Last week I introduced you to St. Pete (Florida For Grownups-Part I), a sophisticated city destination for grownups seeking to explore a Disney-alternative in Florida. Here are some of the great things to do while you’re there.
The best way to orient yourself is to take an evening walking tour with Ghost Tours.com. Leaving from the Hooker Tea Company (this is a PG-13 trip after all) the tour winds along Beach Drive, the centerpiece of the city’s revitalization efforts. You’ll pass rumored haunts, like the Vinoy, several private residences and the Ponce De Leon. According to our guide a former Rockette burned to death in the hotel. And Ceviche, its top-notch tapas restaurant, was used as a morgue during World War II. This may be your first clue that you’re not in Orlando anymore.
With 7 museums and dozens of galleries, St. Pete’s the place to get your art on. Part of recent multi-million dollar renovations at the Vinoy was the installation of a chandelier created by renowned glass artisan Daniel Chihuly. The city is home to a unique museum housing a collection of his works, close to the Dali Museum on Beach Drive. Enjoy the excellent photography collections and Impressionist works at the St. Pete Museum of Fine Arts, the third most desirable location in the U.S. to host a wedding, according to lifestyle maven Martha Stewart. For arts benefactor Margaret Stuart Acheson it was her #1 final resting place, as she chose to have her ashes buried in the sculpture garden.
Steve Westphal suggests that you don’t confine your art explorations to traditional museums. The city is deeply in touch with its creative side and has many fine galleries and collectives. The Craftsman House, a fully restored Arts and Crafts bungalow features the works of over 300 artists, a café and the working studio of potter Stephanie Schorr that’s open to visitors.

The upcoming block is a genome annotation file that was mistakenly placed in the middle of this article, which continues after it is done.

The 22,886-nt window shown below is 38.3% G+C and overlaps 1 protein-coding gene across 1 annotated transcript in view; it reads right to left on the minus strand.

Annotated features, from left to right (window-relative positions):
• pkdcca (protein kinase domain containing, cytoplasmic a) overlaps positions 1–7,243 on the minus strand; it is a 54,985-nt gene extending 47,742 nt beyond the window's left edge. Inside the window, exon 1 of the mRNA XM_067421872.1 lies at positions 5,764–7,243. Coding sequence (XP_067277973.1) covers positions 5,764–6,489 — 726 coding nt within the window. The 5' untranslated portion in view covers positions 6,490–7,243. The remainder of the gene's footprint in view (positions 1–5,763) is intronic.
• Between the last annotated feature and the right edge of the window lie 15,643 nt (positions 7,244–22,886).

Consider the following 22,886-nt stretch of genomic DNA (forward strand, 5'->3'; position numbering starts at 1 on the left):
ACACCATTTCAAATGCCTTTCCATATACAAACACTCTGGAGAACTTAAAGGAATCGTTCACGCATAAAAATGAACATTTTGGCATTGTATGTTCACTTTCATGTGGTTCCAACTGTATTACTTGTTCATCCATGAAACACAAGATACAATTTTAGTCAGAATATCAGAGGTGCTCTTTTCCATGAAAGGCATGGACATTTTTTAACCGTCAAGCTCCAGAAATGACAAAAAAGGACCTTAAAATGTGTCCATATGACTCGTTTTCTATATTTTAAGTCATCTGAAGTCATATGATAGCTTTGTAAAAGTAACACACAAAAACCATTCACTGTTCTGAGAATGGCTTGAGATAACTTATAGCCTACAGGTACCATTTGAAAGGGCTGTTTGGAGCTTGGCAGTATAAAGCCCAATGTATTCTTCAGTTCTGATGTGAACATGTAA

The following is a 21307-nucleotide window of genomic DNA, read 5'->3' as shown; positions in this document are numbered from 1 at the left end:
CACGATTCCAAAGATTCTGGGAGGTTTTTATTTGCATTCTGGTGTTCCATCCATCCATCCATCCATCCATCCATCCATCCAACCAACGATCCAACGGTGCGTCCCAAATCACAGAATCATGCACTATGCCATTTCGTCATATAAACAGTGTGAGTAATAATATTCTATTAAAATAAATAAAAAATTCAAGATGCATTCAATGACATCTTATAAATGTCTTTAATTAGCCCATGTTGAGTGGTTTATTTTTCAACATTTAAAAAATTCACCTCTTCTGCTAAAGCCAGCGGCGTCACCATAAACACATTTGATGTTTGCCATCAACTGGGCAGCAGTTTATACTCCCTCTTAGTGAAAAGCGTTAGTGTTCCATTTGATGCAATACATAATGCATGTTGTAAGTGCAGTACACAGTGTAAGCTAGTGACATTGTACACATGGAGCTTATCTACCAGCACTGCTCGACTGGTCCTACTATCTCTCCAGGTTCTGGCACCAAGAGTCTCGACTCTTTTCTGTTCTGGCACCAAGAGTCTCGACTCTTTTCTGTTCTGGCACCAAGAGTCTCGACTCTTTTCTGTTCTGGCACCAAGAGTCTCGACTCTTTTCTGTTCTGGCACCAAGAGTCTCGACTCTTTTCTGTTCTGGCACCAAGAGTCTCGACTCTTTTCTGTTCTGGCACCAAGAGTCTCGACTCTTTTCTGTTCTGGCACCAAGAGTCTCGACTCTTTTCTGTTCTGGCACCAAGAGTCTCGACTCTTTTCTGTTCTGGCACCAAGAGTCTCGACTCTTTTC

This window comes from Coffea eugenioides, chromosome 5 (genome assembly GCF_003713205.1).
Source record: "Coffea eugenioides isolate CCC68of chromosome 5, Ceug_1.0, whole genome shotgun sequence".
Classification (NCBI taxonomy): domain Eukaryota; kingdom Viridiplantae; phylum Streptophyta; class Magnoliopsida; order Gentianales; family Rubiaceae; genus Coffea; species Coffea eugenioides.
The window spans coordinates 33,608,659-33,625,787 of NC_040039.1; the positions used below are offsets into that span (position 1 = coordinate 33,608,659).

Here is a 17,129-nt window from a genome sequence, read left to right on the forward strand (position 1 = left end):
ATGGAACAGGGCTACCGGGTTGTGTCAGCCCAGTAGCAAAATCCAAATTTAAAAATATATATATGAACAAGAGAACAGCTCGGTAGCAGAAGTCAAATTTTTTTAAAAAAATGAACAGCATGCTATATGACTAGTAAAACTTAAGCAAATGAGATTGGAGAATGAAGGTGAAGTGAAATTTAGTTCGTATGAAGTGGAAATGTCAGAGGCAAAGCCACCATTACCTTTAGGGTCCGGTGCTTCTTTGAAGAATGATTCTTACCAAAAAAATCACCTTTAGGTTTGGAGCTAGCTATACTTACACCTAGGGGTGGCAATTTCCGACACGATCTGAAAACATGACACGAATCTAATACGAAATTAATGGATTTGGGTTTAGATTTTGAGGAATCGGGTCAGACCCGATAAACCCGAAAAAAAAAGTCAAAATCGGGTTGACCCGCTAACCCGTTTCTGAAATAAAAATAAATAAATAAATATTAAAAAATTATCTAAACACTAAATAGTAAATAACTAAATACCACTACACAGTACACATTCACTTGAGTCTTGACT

Besides Mickey, Florida is known for endless sunshine and you’ll definitely want to soak up some by a pool or on one of the area’s beaches. If you’re a grownup of a certain age, you remember Cocoon. The film, set in St. Pete, follows the adventures of a group of renegade retirees who trespass in a neighborhood pool and surprisingly find the vitality of their youth restored. Chris Steinocher, president of the St. Petersburg Chamber of Commerce, firmly believes there’s magic in St. Pete’s waters, contributing to the enduring popularity of the city. He draws a comparison to Sedona, Arizona, noting a certain vibration in the air and a feeling you get from the ocean. He mentions that historical promotions touted the city as “the healthiest place in America.”
For an indulgent day at the beach, head to the Don CeSar, a pink palace like the Vinoy, located at the northern end of Pass-a-Grille Beach. You can get there via trolley or cab. Call the hotel to check the availability of Beach Club passes for the day. You’ll get a terry-draped chaise lounge poolside, beach towels, use of the hotel’s pools, hot tub, fitness club, umbrellas and showers. Tip a beach attendant and you’ll get another lounger on the beach. By the time the sun sets, you’re sure to feel refreshed and renewed.